Not really awesome.

 In the gloom of a January evening near Wall Street, dim golden arches are suspended above a brilliantly illuminated poster advertising McDonald's McRib sandwich.

Is it just me, or does this promotional campaign for the McRib sandwich imply that at other times, and in other sandwiches, the pork hasn't been real, (but rather unreal)? Is anyone else detecting an implicit: "Now, with real meat...!"? Perhaps it's the retro, 1950's font, suggesting that we have finally arrived back in some fictitious but glorious past when actual pork was used in confecting the mighty McRib. I'm certain I'm making too much of it, but my, oh my does that sandwich look revolting, oozing its glistening brown sauce out onto a Fulton streetcorner.


A Pig's Tale, in all its glory!

VIEW "A PIG'S TALE" on Vimeo by clicking HERE.

My dear friend Leah Gordon was the co-directrix on this fascinating deconstruction of how United States pork industry paranoia and our Caribee-colonialist foreign policy devastated rural Haiti's economy in the early 1980s.

 I'm proud to have worked as the soundperson on this, all the way back in 1997. It remains the single best pre-production job I've ever seen implemented: Leah and Anne Parisio had made multiple trips into the hinterlands to interview villagers who remembered the orchestrated massacre of the kreyol pig breed, and they knew exactly what stories they wanted to capture on every foot of their precious 16mm film when we went back. Relocating the best informants from those pre-interviews was an epic feat in itself. All this in the days before the cell phone.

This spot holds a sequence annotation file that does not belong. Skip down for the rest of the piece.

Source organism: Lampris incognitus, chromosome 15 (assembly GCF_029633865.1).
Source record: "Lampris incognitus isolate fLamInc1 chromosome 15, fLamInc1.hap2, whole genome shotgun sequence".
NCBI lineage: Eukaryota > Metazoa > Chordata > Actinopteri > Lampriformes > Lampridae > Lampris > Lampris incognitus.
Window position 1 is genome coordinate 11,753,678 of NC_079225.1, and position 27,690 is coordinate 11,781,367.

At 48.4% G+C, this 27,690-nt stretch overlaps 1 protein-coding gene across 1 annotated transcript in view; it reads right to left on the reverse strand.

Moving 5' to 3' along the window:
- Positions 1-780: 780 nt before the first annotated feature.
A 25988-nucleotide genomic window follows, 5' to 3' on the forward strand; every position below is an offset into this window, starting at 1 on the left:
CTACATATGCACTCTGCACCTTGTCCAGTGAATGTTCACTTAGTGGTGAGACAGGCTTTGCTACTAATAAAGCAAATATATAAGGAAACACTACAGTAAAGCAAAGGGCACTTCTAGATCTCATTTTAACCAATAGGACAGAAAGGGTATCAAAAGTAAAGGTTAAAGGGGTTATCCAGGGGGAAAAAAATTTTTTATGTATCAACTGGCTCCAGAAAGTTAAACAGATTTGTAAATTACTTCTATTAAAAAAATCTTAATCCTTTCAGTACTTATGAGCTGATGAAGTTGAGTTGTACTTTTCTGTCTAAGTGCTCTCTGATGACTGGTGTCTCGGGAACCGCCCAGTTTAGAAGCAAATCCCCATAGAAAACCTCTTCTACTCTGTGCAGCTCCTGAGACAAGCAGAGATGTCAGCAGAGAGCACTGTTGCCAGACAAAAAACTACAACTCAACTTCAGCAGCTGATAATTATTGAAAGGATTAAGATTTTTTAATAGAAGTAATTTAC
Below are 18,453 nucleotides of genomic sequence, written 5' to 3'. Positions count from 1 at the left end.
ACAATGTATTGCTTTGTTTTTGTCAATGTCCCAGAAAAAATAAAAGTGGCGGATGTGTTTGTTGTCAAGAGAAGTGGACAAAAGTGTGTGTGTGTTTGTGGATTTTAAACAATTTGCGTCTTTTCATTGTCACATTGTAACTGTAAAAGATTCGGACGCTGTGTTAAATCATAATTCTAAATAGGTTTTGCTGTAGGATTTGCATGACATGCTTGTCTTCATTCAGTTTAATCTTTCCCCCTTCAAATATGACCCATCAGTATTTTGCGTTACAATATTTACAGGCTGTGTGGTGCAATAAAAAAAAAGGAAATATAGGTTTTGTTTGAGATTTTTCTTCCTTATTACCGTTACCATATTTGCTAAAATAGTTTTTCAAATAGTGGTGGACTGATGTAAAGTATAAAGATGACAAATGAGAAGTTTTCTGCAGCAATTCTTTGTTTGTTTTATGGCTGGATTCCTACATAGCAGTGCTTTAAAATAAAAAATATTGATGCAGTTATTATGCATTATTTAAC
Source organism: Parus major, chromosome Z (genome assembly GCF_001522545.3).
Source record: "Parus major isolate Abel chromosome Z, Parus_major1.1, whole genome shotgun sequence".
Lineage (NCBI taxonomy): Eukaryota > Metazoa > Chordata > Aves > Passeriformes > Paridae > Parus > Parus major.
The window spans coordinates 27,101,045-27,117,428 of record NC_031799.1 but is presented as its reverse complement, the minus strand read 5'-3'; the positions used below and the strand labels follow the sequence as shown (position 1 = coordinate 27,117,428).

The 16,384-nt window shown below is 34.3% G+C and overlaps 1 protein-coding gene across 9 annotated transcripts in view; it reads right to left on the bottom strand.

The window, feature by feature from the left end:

This is also the film that took me to the single most horrific location I have ever filmed in, and I've shot in all manner of vulture pits, brothels, garbage transfer stations, crematoriums and God-forsaken wastelands, on every continent. None of them have been anything near as revolting as the outdoor amateur-hour abattoir we visited on a vacant lot in Port-au-Prince, a muddy, offal-strewn blood-puddle that still gives me nightmares.

The film is well worth 50 minutes of your time, and you should be able to watch it right here on antarcticiana, above. Just in case anything should go wrong with the embed, the vimeo link is here.